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News Release
Albany, Corvallis, McMinnville Receive Excellence on Main Awards - 10/07/21

SALEM — Oregon Main Street announced its 2021 “Excellence on Main” award winners today and released videos of all the recipients. A total of twenty-one businesses, projects, partners, and people were recognized. Five of those recognized were from Albany, Corvallis, and McMinnville based on nominations submitted by the Albany Downtown Association, Downtown Corvallis Association, and McMinnville Downtown Association. You can view the videos of the award winners here


  • One of two Business Heroes awards went to Shawna Turkins-Dugger and husband Chris Dugger, owners of Homegrown Oregon Foods. They got their start selling jams and salsa at local fairs and events and evolved their business over the past 6 years into a restaurant, ready to eat meal prep service, catering, and a full line of cultured foods. They took COVID in stride offering curbside and outside dining, as well as home-delivered meals. They also looked for ways to help their neighbors. While some might look at it as competition, Homegrown Oregon Foods instead encouraged Pono Bowl Co., a vintage food trailer, to grow their business and allowed them to operate from their parking lot. They also promote BIPOC food-based businesses during national celebrations and formed a non-profit organization, It’s On Us - Albany, along with volunteer Jan Volz, dedicated to supporting locally-owned restaurants and offering local Albany residents a free meal provided by private donors. Their ability to survive and thrive while bringing others along with them is remarkable. The other recipient in this category was Lionheart Coffee in Beaverton.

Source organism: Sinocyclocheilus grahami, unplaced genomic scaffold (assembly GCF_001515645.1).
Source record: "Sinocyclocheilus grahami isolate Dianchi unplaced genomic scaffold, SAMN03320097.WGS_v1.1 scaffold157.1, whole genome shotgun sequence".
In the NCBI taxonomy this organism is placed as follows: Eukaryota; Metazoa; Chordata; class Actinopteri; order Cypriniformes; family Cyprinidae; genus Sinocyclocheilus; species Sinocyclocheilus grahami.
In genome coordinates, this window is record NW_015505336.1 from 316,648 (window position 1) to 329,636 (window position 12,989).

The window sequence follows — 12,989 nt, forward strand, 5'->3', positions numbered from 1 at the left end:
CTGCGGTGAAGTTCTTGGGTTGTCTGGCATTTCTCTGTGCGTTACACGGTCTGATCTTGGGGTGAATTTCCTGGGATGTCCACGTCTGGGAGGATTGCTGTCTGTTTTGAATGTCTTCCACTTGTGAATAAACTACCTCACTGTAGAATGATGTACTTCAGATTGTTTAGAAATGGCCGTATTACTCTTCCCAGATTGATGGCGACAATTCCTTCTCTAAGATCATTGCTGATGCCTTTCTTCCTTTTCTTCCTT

• Volunteers on Main – Matt Wadlington was one of six volunteers recognized for his volunteer efforts. Matt is on Albany Downtown Association’s board and serves as the Design Committee chair. Matt has been instrumental in all aspects of the hanging flower basket, including developing a fundraiser when there was a reduction in TLT funding due to Covid, hanging the baskets, and even taking down the baskets with his arm in a sling. Matt and the Design Committee also developed the Mother's Day Flower Sign fundraiser with a goal to sell 30 flower signs.  When they exceeded that goal and sold 100 signs, Matt and a small group gladly took it in stride and managed to hang all the flowers in an evening. Not only does Matt actively participate, but he encourages his staff and family members to get involved. It's hard to catch Matt on camera but his leadership and physical accomplishments are evident every season throughout Downtown.


  • Outstanding Civic Project went to the Corvallis Museum. The Benton County Historic Society made a leap of faith in 1999 to purchase for $1 million a former lumberyard as the site for a future museum in the heart of downtown. Over 700 people have financially contributed to the project. After a statewide search, Allied Works was selected to design the new museum. Located opposite a 125-year-old general store and the former territorial capital of Oregon, the 19,000 s.f. museum is a contemporary presence that respectfully complements its neighbors through massing, material, and detail. The lessons learned were that hard work and determination pay off. The long-range dream of the Benton County Historic Society became a reality that benefits the current and future residents of a community.